Every year, on a single night in January, volunteers come together to count and interview people experiencing homelessness.
The data they collect and report is known as the Point-in-Time (PIT) Count and is reported to the U.S. Department of Housing and Urban Development.
According to the Texas Homeless Network, a nonprofit that helps Texas communities prevent and end homelessness, the PIT provides insight into a community’s homeless population as well as gaps in the services available to those experiencing homelessness. It also provides a “snap shot” of what homelessness looks like in each community.
The Texas Homeless Network recently released the attached graphic to share the results of Texas’ 2018 PIT count. The 25,152 people counted in Texas communities in January 2018 included:
- 1342 unaccompanied youth
- 1,917 households with children (12% decrease since 2017)
- 1,974 veterans (10% decrease since 2017)
- 3,478 chronically homeless (19% decrease since 2015)
- 589 homeless as a result of Hurricane Harvey
Furthermore, 39% of those experiencing homelessness indicated that they had some barrier to housing (such as a physical or mental disability).
You can also track PIT homelessness trends over time by visiting the National Alliance to End Homelessness’ web page on Texas. Overall, homelessness in Texas has declined steadily across all groups studied since 2007.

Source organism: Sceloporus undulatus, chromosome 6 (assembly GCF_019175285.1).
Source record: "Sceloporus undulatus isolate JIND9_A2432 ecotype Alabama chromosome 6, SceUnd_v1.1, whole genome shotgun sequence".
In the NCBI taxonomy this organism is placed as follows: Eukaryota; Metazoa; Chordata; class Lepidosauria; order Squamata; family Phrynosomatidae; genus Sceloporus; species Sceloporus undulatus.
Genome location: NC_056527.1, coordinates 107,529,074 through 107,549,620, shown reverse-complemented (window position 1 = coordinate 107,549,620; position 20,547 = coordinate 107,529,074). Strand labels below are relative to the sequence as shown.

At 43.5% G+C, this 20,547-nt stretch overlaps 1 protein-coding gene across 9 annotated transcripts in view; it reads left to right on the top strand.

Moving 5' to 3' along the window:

TSAHC and the Fight to End Homelessness
While the 2018 PIT numbers are encouraging, the fight to end homelessness is far from over. Therefore, we continue to support and participate in the following statewide and local efforts:
- Texas Interagency Council for the Homeless (TICH): TSAHC President David Long serves as an Advisory Member of TICH, a collaborative created by state statute to coordinate the state’s resources and services to address homelessness.
- Texas Conference on Ending Homelessness: TSAHC sponsors and attends this statewide annual conference, which is put on by Texas Homeless Network. Click here to learn more and register for the next conference, which takes place in Austin on September 26-28.
- Supportive Housing Grants: TSAHC’s Texas Foundations Fund program provides matching grants to support nonprofits that provide supportive housing services to residents at risk of homelessness.
- Frequent Users Systems Engagement (FUSE) Partnership: Texas Homeless Network was recently selected to participate in FUSE, a technical assistance program offered by the Corporation for Supportive Housing to help communities and coalitions identify people most at risk of homelessness and connect them with supportive housing resources. TSAHC is participating as a partner in this initiative.
Visit www.thn.org to learn more about Texas Homeless Network and its ongoing efforts to prevent and end homelessness in Texas.
On the House blog posts are meant to provide general information on various housing-related issues, research and programs. We are not liable for any errors or inaccuracies in the information provided by blog sources. Furthermore, this blog is not legal advice and should not be used as a substitute for legal advice from a licensed professional attorney.